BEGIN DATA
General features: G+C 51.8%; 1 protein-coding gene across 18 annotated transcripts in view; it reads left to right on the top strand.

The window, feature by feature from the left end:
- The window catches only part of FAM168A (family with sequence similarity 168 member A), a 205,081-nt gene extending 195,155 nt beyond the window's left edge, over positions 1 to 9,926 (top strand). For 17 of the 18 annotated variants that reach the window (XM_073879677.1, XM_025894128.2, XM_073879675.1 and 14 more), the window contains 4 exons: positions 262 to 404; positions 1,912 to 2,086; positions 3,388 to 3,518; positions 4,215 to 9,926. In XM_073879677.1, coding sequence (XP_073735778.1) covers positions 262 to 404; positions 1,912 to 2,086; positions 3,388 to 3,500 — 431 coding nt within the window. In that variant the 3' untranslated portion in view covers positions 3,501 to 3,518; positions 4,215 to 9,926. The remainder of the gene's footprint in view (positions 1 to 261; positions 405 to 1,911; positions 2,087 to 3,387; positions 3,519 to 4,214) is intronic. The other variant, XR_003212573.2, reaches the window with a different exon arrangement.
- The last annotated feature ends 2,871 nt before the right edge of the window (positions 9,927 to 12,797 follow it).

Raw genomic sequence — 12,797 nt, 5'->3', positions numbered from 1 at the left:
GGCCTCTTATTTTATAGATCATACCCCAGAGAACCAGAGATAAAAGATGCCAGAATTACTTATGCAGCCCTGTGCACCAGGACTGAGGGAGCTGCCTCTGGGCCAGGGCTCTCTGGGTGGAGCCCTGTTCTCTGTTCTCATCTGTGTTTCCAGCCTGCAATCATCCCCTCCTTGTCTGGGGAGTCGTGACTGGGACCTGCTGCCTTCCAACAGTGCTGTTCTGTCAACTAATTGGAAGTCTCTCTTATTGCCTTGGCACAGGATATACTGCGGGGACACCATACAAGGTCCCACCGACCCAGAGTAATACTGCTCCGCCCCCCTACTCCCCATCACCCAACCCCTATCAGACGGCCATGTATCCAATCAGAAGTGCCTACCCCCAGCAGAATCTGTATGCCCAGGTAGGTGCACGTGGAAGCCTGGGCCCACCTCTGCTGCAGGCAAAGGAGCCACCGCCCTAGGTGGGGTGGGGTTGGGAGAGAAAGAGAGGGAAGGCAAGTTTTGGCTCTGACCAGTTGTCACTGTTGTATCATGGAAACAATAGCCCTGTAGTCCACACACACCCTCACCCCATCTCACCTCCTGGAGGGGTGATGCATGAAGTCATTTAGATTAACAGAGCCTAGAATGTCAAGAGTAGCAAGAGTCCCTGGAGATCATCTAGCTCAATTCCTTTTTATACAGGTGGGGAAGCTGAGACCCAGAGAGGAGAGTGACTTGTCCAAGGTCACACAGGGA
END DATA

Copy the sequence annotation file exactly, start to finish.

General features: G+C 51.8%; 1 protein-coding gene across 18 annotated transcripts in view; it reads left to right on the top strand.

The window, feature by feature from the left end:
- The window catches only part of FAM168A (family with sequence similarity 168 member A), a 205,081-nt gene extending 195,155 nt beyond the window's left edge, over positions 1 to 9,926 (top strand). For 17 of the 18 annotated variants that reach the window (XM_073879677.1, XM_025894128.2, XM_073879675.1 and 14 more), the window contains 4 exons: positions 262 to 404; positions 1,912 to 2,086; positions 3,388 to 3,518; positions 4,215 to 9,926. In XM_073879677.1, coding sequence (XP_073735778.1) covers positions 262 to 404; positions 1,912 to 2,086; positions 3,388 to 3,500 — 431 coding nt within the window. In that variant the 3' untranslated portion in view covers positions 3,501 to 3,518; positions 4,215 to 9,926. The remainder of the gene's footprint in view (positions 1 to 261; positions 405 to 1,911; positions 2,087 to 3,387; positions 3,519 to 4,214) is intronic. The other variant, XR_003212573.2, reaches the window with a different exon arrangement.
- The last annotated feature ends 2,871 nt before the right edge of the window (positions 9,927 to 12,797 follow it).

Raw genomic sequence — 12,797 nt, 5'->3', positions numbered from 1 at the left:
GGCCTCTTATTTTATAGATCATACCCCAGAGAACCAGAGATAAAAGATGCCAGAATTACTTATGCAGCCCTGTGCACCAGGACTGAGGGAGCTGCCTCTGGGCCAGGGCTCTCTGGGTGGAGCCCTGTTCTCTGTTCTCATCTGTGTTTCCAGCCTGCAATCATCCCCTCCTTGTCTGGGGAGTCGTGACTGGGACCTGCTGCCTTCCAACAGTGCTGTTCTGTCAACTAATTGGAAGTCTCTCTTATTGCCTTGGCACAGGATATACTGCGGGGACACCATACAAGGTCCCACCGACCCAGAGTAATACTGCTCCGCCCCCCTACTCCCCATCACCCAACCCCTATCAGACGGCCATGTATCCAATCAGAAGTGCCTACCCCCAGCAGAATCTGTATGCCCAGGTAGGTGCACGTGGAAGCCTGGGCCCACCTCTGCTGCAGGCAAAGGAGCCACCGCCCTAGGTGGGGTGGGGTTGGGAGAGAAAGAGAGGGAAGGCAAGTTTTGGCTCTGACCAGTTGTCACTGTTGTATCATGGAAACAATAGCCCTGTAGTCCACACACACCCTCACCCCATCTCACCTCCTGGAGGGGTGATGCATGAAGTCATTTAGATTAACAGAGCCTAGAATGTCAAGAGTAGCAAGAGTCCCTGGAGATCATCTAGCTCAATTCCTTTTTATACAGGTGGGGAAGCTGAGACCCAGAGAGGAGAGTGACTTGTCCAAGGTCACACAGGGA